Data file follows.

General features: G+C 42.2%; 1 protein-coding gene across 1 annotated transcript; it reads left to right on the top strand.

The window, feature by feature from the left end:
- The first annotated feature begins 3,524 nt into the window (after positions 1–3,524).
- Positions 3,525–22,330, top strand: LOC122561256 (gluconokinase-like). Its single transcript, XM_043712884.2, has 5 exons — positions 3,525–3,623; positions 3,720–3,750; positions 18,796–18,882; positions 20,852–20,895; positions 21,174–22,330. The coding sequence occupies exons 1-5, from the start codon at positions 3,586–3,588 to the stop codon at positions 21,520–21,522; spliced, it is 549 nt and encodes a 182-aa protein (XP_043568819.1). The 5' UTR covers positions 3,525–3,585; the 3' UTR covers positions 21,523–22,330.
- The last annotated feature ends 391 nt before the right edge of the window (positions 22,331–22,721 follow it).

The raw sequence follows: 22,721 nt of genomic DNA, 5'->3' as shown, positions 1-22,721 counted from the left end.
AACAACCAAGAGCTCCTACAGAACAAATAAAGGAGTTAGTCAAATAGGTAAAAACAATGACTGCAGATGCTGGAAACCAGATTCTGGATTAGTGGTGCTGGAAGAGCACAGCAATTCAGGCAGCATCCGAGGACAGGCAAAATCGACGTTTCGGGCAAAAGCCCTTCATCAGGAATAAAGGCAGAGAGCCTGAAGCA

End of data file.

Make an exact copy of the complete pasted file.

General features: G+C 42.2%; 1 protein-coding gene across 1 annotated transcript; it reads left to right on the top strand.

The window, feature by feature from the left end:
- The first annotated feature begins 3,524 nt into the window (after positions 1–3,524).
- Positions 3,525–22,330, top strand: LOC122561256 (gluconokinase-like). Its single transcript, XM_043712884.2, has 5 exons — positions 3,525–3,623; positions 3,720–3,750; positions 18,796–18,882; positions 20,852–20,895; positions 21,174–22,330. The coding sequence occupies exons 1-5, from the start codon at positions 3,586–3,588 to the stop codon at positions 21,520–21,522; spliced, it is 549 nt and encodes a 182-aa protein (XP_043568819.1). The 5' UTR covers positions 3,525–3,585; the 3' UTR covers positions 21,523–22,330.
- The last annotated feature ends 391 nt before the right edge of the window (positions 22,331–22,721 follow it).

The raw sequence follows: 22,721 nt of genomic DNA, 5'->3' as shown, positions 1-22,721 counted from the left end.
AACAACCAAGAGCTCCTACAGAACAAATAAAGGAGTTAGTCAAATAGGTAAAAACAATGACTGCAGATGCTGGAAACCAGATTCTGGATTAGTGGTGCTGGAAGAGCACAGCAATTCAGGCAGCATCCGAGGACAGGCAAAATCGACGTTTCGGGCAAAAGCCCTTCATCAGGAATAAAGGCAGAGAGCCTGAAGCA